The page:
Medicinal Shrubs and Woody Vines: Elaeagnus, Autumn Olive or Oleaster


  • Torey
    Torey Posts: 5,507 admin

    We have 3 species of Elaeagnus in BC, although only one is native.

    Elaeagnus commutata. Silverberry. It is also referred to as Wolf Willow here. I have found several references that say it is edible but not in my experience. The "berries" are very hard, even when ripe and there isn't much flesh around that very large seed. However, the flowers produce one of the most amazing scents imaginable. It took us awhile to figure out what exactly it was that was putting out that incredible smell. It didn't coincide with any other blossoms and the Silverberry blossoms are so small that you don't notice them flowering from a distance. One day we were in amongst a grove of them, while they were flowering. We could smell them but it took a few minutes for us to notice that it was these tiny flowers that were sooooo fragrant. I am told that First Nations used the hard berries as beads.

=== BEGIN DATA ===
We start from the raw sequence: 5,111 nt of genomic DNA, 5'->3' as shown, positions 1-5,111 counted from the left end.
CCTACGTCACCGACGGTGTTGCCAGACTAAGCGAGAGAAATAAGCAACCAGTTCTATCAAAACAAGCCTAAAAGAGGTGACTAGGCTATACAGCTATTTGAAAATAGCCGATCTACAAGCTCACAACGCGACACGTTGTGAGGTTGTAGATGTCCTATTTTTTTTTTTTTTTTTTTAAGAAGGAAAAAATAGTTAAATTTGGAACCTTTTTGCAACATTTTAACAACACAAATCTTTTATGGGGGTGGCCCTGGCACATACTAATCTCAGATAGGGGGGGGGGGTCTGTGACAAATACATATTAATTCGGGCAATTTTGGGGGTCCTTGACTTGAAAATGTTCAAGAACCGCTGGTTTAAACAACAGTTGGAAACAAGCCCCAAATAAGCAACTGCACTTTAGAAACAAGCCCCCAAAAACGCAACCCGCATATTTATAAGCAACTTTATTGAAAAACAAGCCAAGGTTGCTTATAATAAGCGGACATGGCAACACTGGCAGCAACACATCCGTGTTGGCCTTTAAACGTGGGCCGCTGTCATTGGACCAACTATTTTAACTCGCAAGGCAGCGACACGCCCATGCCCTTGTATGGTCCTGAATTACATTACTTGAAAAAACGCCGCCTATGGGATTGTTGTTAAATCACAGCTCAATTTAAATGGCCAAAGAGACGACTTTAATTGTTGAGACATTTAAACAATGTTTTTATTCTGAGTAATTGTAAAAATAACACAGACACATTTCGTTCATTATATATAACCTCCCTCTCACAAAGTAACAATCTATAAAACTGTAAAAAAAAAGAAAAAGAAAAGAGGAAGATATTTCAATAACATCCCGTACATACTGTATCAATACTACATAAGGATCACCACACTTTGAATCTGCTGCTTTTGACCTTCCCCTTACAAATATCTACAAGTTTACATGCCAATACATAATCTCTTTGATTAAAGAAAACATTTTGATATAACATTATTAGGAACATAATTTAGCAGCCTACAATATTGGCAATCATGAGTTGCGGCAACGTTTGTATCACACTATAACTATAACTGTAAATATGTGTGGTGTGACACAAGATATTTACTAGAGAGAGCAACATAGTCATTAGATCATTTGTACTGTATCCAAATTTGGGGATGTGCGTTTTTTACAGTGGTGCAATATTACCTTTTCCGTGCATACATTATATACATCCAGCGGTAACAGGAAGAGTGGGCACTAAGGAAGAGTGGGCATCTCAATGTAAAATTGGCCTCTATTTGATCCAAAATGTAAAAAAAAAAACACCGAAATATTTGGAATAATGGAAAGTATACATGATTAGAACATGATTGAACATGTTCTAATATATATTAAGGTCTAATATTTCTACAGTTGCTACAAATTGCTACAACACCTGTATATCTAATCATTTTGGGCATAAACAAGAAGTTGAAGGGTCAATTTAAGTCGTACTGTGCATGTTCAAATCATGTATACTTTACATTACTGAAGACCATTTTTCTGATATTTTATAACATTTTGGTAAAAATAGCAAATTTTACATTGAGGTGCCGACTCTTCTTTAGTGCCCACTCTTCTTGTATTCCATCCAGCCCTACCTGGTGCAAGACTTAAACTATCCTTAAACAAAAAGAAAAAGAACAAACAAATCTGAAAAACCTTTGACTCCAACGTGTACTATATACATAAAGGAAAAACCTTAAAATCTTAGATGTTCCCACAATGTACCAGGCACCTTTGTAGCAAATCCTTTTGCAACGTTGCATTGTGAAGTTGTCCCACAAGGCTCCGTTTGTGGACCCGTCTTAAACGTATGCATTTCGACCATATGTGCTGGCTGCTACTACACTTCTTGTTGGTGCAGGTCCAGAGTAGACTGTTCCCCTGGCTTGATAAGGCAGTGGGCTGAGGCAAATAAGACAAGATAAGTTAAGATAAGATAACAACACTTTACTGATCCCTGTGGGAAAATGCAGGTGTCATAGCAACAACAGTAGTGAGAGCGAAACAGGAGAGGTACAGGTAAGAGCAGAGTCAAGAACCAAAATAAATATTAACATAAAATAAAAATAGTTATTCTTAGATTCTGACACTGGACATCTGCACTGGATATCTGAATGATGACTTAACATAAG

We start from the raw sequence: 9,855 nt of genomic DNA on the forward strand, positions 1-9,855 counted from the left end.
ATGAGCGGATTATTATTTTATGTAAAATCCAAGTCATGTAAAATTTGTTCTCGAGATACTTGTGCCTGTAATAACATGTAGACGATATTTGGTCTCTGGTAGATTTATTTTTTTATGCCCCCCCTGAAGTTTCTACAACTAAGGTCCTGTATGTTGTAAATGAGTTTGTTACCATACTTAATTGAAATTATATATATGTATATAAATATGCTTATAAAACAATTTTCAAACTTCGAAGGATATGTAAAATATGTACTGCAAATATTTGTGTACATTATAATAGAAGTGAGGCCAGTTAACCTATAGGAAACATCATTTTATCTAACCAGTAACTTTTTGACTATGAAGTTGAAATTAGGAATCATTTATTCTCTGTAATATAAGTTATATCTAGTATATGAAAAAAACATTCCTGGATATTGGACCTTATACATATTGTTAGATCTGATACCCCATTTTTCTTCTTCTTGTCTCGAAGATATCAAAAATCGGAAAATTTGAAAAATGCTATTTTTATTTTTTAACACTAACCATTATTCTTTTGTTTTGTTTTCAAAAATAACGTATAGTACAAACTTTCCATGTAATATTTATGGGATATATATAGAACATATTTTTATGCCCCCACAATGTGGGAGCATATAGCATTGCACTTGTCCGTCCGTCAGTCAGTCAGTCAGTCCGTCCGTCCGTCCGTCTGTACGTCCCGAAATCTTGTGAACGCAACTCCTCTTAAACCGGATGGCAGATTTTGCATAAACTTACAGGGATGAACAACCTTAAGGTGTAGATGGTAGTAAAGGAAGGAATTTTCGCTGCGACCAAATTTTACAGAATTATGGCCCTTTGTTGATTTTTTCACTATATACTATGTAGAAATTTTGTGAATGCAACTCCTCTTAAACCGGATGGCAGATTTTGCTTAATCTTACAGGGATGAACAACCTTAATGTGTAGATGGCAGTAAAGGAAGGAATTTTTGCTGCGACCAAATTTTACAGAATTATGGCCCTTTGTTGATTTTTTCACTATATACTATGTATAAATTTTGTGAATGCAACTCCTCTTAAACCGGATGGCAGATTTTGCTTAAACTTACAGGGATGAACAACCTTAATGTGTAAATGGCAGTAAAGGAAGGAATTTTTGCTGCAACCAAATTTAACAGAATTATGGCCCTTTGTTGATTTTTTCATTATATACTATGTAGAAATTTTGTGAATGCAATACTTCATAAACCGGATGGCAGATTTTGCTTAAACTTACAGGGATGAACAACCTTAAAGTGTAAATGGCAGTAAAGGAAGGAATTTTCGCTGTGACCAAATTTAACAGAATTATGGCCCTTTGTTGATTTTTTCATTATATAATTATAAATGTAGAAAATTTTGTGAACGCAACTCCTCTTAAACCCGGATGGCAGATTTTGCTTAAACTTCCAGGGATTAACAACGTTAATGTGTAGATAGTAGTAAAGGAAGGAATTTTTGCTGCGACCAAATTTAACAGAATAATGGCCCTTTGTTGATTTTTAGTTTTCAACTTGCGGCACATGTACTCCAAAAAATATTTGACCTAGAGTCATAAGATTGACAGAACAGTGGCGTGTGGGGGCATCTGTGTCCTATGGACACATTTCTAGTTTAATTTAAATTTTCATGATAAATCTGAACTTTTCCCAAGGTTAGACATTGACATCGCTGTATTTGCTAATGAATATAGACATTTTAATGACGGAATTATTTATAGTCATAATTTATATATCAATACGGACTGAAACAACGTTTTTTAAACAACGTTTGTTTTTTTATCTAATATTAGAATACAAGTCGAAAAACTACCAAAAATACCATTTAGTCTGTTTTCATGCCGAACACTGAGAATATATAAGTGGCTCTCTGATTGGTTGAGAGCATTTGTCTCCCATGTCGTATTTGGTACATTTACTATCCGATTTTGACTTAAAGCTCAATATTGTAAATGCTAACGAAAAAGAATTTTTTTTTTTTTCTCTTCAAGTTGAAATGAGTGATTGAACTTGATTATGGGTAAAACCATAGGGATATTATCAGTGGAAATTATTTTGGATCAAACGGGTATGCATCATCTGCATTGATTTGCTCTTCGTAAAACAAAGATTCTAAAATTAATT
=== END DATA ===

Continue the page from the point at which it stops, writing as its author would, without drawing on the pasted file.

The other two, E. umbellata and E. angustifolia, are landscape plants that tend to escape cultivation.

    We have two other members of the Elaeagnus family here, too. Both Shepherdia species. S. argentea (not common) and S. canadensis (very common). The latter, Soapberry, is a favourite amongst the First Nations in this area, where berries are whipped into a froth with sweetener added, known as Indian Ice Cream. Small amounts of the berries are added to water to make a type of "Gatorade". High in vitamins and electrolytes. The elders I walk with taught me to do this.

  • judsoncarroll4
    judsoncarroll4 Posts: 5,354 admin

    Very cool! Mostly we just have introduced autumn olive here, which I really like - def one invasive I don't mind.